- A tornado Wednesday on the Eastern Shore, near Cambridge. (John Hansen)
Yesterday one of the ABC7 weather guys whipped out a cool term that might’ve been unfamiliar to some folks: hailcore.
An awkward metal movement starring rapping meteorologists in face paint? Actually, this word describes the section of a storm cell in which powerful updrafts are lifting water droplets into the freezing realms of the atmosphere, where they clump together and fall back down again as skull-denting precipitation. Just like what happened yesterday in King George, Alleghany and Stafford counties – the last of which was bombarded in the town of Passapatanzy (you know, like the song) with 1.5 inch-diameter ice walnuts.
Hailcore. Get ready to hear this word again today.
The sumo low-pressure area that scattered storm warnings all over the Mid-Atlantic Wednesday is lingering around, and there is still significant spin left in the atmosphere to give the D.C. region another pounding of lightning and hail Thursday.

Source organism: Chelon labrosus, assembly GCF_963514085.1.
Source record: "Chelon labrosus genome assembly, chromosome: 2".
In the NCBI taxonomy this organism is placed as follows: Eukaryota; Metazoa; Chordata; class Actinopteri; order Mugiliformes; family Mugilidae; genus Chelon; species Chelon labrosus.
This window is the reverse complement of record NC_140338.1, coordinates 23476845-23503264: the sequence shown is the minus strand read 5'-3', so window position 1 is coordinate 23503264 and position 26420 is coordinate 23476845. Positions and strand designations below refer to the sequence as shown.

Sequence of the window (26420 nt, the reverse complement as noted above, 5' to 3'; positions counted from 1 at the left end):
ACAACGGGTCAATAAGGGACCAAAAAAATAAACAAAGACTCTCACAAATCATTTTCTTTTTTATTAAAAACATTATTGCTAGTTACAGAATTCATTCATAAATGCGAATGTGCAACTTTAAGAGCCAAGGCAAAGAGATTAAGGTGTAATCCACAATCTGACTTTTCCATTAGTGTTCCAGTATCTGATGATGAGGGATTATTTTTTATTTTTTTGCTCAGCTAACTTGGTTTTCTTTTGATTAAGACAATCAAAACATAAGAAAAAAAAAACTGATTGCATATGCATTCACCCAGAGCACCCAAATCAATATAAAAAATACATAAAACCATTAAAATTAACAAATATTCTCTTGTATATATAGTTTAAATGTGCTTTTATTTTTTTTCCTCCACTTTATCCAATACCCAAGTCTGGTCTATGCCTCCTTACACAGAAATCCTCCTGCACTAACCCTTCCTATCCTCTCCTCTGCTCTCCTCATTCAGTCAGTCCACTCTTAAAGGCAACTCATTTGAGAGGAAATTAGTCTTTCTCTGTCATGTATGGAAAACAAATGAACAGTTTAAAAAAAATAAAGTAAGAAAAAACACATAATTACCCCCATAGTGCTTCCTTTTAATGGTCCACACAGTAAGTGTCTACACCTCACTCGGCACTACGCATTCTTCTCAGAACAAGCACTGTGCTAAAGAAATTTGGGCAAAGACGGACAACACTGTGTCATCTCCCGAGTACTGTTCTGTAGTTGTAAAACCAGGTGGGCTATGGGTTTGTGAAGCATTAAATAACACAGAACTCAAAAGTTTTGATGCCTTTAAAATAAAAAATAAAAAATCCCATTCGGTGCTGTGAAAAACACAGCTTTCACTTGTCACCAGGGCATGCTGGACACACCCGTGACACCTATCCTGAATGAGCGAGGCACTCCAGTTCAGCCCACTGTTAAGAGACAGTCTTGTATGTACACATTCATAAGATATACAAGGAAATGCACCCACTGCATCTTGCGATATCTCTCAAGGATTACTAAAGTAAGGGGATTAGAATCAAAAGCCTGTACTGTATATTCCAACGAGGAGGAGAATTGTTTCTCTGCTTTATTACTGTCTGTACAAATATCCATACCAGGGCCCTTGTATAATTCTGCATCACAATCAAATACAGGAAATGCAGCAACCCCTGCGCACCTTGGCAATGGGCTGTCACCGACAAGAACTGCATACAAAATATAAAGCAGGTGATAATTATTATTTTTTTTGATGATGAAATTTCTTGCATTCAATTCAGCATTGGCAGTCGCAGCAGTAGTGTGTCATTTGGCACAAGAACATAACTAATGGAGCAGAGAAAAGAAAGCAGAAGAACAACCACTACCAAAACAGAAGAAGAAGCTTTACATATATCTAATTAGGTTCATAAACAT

The morning is expected to break with showers, and just how fast the clouds dissipate will be crucial to how severe the afternoon weather could be: If they stay a solid gray shield, it’ll knock down the chances of really bad gusts and ice balls to crack your windshield. But cloud breaks leaking sunshine will provoke the emergence of nasty cells with all the attendant risks. Last night’s thinking inside the M.R.E.-stocked ABC7 weather bunker was that there was a 50/50 chance of significant thunderstorms. (But check the latest forecast.)
Hey, but it still should be in the mid-70s, so you’ll be able to grab some Chipotle in short sleeves while potentially dodging flying, tooth-chipping ice crystals, although wear rain boots because the saturated ground is creating prime flood conditions. Make it through today and D.C. will soon transition into sunny, lovely weather. On Friday there’s only a 30 percent chance of storms. There is no rain in the forecast for Saturday, signaling the death of the area’s recent streak of violent storm systems.